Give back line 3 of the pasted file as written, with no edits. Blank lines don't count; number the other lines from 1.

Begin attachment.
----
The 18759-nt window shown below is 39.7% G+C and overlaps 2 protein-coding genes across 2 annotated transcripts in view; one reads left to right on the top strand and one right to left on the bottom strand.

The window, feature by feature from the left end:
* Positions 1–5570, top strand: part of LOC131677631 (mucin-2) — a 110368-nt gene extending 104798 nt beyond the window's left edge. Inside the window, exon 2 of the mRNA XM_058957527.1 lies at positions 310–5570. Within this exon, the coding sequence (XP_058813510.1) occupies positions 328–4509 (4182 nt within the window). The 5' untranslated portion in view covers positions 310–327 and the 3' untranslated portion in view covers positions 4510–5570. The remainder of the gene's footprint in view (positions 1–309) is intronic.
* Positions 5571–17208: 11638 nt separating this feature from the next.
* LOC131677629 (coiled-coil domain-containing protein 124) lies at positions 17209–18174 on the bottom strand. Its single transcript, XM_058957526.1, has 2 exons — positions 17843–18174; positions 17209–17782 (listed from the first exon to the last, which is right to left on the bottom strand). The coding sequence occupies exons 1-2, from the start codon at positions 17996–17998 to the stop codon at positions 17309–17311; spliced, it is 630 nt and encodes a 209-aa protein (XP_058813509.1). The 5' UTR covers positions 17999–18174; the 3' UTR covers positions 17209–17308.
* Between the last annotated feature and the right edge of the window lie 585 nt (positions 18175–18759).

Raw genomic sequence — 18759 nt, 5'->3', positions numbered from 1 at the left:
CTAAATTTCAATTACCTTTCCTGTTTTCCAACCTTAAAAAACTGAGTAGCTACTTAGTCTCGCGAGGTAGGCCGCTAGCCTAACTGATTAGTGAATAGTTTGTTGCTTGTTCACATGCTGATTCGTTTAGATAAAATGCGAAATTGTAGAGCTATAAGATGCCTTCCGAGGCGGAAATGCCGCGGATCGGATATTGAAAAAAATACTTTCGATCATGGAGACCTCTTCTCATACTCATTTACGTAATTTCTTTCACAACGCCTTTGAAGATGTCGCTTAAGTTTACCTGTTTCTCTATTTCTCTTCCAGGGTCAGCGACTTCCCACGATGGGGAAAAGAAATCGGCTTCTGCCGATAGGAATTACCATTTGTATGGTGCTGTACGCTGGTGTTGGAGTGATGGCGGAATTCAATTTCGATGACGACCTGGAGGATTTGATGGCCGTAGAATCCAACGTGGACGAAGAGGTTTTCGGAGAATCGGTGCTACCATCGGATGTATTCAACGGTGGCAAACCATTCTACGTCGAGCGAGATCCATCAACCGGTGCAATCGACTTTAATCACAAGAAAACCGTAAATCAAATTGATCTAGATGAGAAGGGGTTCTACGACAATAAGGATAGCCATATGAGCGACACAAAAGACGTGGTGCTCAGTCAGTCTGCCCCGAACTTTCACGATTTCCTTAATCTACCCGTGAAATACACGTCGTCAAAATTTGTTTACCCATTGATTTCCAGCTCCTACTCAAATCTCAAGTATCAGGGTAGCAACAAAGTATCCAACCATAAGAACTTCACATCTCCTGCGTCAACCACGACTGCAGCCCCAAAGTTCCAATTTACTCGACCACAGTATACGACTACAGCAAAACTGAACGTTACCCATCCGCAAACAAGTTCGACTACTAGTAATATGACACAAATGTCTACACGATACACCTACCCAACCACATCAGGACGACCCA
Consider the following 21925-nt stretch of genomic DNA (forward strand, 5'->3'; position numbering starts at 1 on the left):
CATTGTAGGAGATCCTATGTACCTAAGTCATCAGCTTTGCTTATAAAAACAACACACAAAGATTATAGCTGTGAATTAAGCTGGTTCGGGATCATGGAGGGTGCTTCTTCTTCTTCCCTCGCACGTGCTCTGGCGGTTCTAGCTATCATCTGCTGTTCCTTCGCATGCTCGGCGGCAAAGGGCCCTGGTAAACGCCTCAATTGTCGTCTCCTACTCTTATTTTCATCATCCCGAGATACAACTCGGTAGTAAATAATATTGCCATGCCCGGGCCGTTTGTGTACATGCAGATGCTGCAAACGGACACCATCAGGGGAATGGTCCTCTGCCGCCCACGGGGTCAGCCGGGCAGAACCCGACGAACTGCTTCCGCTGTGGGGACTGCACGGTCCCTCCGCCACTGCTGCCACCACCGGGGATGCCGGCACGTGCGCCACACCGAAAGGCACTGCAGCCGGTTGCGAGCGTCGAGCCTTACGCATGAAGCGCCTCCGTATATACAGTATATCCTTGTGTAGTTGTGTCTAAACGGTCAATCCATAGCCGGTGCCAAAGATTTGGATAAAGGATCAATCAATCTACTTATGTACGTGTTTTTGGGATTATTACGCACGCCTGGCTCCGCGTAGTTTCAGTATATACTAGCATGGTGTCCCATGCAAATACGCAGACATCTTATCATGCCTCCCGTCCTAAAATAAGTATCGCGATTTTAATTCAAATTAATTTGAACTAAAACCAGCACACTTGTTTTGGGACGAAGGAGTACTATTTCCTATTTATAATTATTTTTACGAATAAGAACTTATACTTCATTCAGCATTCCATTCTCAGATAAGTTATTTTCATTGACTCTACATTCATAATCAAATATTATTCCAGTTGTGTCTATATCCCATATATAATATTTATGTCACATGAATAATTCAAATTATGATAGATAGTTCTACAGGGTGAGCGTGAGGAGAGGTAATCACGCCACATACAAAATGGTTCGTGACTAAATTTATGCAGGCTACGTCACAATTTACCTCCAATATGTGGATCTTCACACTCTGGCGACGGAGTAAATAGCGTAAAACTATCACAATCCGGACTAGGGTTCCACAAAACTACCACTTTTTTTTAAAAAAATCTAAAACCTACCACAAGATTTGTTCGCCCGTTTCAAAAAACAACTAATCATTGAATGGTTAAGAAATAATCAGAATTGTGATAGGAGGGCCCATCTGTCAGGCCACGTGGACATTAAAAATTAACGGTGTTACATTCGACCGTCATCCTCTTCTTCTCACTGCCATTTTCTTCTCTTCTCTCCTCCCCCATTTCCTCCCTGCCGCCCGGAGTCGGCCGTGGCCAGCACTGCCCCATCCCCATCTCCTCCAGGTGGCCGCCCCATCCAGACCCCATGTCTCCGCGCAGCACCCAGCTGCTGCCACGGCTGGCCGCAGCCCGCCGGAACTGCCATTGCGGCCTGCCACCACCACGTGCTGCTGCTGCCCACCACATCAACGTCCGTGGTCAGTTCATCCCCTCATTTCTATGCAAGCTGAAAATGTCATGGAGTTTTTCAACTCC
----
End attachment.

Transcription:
* Positions 1–5570, top strand: part of LOC131677631 (mucin-2) — a 110368-nt gene extending 104798 nt beyond the window's left edge. Inside the window, exon 2 of the mRNA XM_058957527.1 lies at positions 310–5570. Within this exon, the coding sequence (XP_058813510.1) occupies positions 328–4509 (4182 nt within the window). The 5' untranslated portion in view covers positions 310–327 and the 3' untranslated portion in view covers positions 4510–5570. The remainder of the gene's footprint in view (positions 1–309) is intronic.